Friedman draws on the observations of French commentators in the U.S., and Americans in turn of the century Paris to buttress his argument. But his long-lasting contribution will be the rich, newly constructed database pooling together observations on individual strikes over time and across space from a variety of archives and secondary sources. He also constructs a new time series for union membership in the U.S. The statistical analysis is presented in graphical form, although some readers may have preferred to see the entire regression models and their results in order to identify independent and dependent variables. This is not a mere quibble. Friedman assumes that the political environment and its institutions are exogenous, but a case can be made that they were endogenous to the unique economic histories of the two countries. Friedman does not deal with issues of causality as much as one would have wished. Be that as it may, he sets new standards for labour historians. Ever the economist, Friedman will not make argument unless it is supported empirically.

Kimeldorf would dispute Friedman’s conclusions. He argues that the AFL. of the 1920s was in fact more militant than previously thought because it successfully integrated the radical views and demands of workers whose original allegiance was with the IWW. In a more traditional style than Friedman, Kimeldorf presents a narrative account of the rise and fall of the IWW in the port of Philadelphia and in the hotels and restaurants of New York. An open shop at the turn of the century, the IWW led strike of 1913 transformed the Philadelphia docks into a ‘hotbed’ of unionism that was guided by the principles of industrial syndicalism. At Local 8, equality and solidarity lay the basis for the union’s control of the workplace, in its dealings with race relations and in its progressive politics. By the mid 1920s the experiment had ended with its rival, the craft-oriented International Longshoreman’s Association, taking control of its membership. In New York the story was similar where the Knights of Labor had left a tradition of radicalism. The culinary workers first turned to the IWW for leadership in 1913, but after a failed strike, reinvented themselves as the International Federation of Workers in the Hotel and Restaurant Industry, an industrial organization modeled after the IWW and led by former Wobblies and their allies. By the 1920s the IFW had recruited a widely diverse membership, including women from traditionally unorganized sectors. After a series of raids, the IFW was absorbed into the Communist led International Food Workers Industrial Union which in turn self-liquidated in 1935. IWW ideology which had never died resurfaced in the newly refurbished AFL led union of the late 1930s. In both New York and Philadelphia, Kimeldorf asserts, the destiny of the IWW led unions was not predetermined. Rather, the failings of the IWW were internal, a combination of bad lack, misguided leadership and miscalculation.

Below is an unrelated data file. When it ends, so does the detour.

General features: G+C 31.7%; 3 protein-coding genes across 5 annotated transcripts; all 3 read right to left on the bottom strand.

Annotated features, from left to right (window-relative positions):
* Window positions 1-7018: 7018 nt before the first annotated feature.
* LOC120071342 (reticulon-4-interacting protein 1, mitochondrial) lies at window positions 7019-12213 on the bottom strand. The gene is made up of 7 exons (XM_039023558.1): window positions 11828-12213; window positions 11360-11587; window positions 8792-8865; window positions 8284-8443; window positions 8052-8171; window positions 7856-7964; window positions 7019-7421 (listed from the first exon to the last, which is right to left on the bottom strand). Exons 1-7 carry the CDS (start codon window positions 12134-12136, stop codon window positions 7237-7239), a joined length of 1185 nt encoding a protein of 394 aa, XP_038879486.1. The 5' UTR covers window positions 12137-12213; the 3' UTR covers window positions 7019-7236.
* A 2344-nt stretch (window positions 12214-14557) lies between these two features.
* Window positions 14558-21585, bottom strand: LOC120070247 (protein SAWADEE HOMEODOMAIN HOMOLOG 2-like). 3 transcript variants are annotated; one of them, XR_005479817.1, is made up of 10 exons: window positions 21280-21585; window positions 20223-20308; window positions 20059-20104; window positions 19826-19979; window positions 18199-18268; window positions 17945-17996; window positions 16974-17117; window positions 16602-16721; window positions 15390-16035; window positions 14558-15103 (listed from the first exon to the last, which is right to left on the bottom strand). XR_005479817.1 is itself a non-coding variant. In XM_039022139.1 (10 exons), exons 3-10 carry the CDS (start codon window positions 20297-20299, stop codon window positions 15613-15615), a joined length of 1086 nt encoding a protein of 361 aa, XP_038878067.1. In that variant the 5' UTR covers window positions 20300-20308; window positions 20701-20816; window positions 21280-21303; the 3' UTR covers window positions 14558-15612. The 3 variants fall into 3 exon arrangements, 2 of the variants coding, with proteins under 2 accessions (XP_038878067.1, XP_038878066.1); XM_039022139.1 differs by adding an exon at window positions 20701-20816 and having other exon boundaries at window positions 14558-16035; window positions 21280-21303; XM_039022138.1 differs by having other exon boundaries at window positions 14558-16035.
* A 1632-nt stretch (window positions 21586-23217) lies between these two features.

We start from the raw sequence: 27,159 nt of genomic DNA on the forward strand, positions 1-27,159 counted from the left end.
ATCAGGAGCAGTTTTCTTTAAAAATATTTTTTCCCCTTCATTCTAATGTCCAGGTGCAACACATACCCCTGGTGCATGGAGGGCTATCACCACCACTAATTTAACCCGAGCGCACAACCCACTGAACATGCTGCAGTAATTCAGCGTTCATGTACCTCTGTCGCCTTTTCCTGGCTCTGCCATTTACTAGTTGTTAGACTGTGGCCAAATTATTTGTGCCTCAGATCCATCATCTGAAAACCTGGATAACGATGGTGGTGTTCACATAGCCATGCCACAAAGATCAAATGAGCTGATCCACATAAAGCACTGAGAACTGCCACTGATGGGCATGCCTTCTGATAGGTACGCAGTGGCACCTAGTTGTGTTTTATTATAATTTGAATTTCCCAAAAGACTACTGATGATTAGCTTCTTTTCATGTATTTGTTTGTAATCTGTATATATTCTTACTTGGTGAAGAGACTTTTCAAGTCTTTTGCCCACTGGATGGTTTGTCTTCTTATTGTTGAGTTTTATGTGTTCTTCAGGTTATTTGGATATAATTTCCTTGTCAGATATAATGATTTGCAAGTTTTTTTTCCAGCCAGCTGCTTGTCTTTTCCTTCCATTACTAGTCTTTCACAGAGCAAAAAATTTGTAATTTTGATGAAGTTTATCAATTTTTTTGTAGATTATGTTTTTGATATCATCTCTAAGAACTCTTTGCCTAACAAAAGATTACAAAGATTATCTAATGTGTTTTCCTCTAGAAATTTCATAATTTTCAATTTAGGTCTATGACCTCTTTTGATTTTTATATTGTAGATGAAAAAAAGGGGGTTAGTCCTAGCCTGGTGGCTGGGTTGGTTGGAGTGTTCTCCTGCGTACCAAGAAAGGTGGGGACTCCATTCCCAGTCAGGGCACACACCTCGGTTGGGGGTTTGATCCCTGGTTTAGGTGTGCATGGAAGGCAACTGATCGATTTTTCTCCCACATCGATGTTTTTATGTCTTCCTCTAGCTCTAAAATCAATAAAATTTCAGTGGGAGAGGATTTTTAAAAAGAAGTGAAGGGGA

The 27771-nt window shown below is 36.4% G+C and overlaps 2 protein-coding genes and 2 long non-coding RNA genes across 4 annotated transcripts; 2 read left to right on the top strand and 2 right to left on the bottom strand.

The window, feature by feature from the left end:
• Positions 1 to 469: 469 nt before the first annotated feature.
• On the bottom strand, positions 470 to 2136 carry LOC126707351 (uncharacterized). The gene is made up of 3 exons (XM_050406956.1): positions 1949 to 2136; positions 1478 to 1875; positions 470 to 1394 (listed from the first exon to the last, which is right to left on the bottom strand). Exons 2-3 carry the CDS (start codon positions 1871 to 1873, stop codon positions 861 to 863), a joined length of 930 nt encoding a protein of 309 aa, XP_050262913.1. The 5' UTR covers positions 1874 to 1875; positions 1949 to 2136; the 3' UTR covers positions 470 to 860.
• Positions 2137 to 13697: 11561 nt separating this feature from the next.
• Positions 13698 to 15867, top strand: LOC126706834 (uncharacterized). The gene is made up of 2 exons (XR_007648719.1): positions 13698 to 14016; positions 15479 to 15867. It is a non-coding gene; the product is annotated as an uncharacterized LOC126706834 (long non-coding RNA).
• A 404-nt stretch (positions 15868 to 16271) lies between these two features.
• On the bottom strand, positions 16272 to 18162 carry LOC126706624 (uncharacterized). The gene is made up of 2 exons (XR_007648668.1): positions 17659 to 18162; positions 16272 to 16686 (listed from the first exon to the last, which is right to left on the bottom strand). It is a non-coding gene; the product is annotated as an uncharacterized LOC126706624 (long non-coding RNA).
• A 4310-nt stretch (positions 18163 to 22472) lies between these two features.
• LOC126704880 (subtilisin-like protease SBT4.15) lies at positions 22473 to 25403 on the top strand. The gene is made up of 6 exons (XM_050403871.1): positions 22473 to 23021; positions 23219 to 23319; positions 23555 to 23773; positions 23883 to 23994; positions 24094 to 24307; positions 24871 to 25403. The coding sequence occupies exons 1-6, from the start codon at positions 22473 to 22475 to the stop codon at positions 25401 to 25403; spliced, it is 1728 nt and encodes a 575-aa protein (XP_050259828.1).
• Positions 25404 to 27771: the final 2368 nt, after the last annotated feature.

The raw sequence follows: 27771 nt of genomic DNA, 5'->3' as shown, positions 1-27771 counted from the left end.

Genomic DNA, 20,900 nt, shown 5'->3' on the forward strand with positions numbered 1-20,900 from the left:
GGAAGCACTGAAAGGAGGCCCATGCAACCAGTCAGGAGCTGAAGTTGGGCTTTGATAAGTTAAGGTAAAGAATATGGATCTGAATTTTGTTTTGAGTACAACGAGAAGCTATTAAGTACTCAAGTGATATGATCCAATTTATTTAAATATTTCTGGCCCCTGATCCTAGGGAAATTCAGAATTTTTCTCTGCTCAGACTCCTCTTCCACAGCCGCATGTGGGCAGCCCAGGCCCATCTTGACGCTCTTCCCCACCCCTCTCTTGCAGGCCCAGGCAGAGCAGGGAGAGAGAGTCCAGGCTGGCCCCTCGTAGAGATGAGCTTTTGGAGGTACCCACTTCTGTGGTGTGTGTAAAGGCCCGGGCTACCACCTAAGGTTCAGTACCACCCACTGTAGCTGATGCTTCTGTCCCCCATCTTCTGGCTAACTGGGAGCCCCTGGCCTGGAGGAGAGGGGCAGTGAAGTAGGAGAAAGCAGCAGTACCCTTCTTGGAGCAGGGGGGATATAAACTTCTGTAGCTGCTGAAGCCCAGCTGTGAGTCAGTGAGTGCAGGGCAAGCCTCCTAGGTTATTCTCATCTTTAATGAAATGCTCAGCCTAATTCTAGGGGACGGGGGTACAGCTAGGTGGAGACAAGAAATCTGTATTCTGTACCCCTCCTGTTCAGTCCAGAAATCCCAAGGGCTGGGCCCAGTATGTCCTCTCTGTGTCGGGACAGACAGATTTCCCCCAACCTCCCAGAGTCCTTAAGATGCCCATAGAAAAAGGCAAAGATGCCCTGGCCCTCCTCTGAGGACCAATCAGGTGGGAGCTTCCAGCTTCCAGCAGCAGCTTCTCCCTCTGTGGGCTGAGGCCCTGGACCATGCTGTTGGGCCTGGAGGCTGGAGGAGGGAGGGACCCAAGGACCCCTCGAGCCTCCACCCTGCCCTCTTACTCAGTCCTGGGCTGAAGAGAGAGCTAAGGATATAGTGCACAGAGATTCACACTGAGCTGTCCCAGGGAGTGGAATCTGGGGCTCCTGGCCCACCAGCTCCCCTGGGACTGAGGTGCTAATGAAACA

Kimeldorf’s strength is his focus on the workplace and how it generated and sustained workers ideological perspective and their strong preference for industrial unionism. The emphasis is on internal dynamics. Workers can do it themselves – and they are still doing it according to Kimeldorf’s rather optimistic interpretation of the current situation of the American labour movement. The bottom line is that worker ideology is seemingly invariant.

It would be unfair to compare Friedman’s use of data with that of Kimeldorf’s, but the latter prides himself on his empirical work. Yet the numbers do not seem to mesh with his own account. He recognizes early on that the IWW membership was small relatively to the AFL, but this does not deter the analysis. As for the result that the AFL adapted itself to workers’ demands, Arthur’s Ross two-union model in which organizations compete for worker support and thereby whipsaw employers to obtain and raise workers’ demands is also consistent with the evidence from the two case studies. The two-union model, however, makes no strong claims about worker ideology.

My hunch is that Kimeldorf’s book will be popular among labour historians while Friedman will find a larger audience elsewhere. This is because Friedman’s method of testing remains the common currency in social sciences. He is also willing and able to draw on a variety of disciplines, from political science to economics to history. Readers outside labour history will find Kimeldorf’s narrower approach and study less convincing.

Michael Huberman
Université de Montréal
July 2000
© CJS Online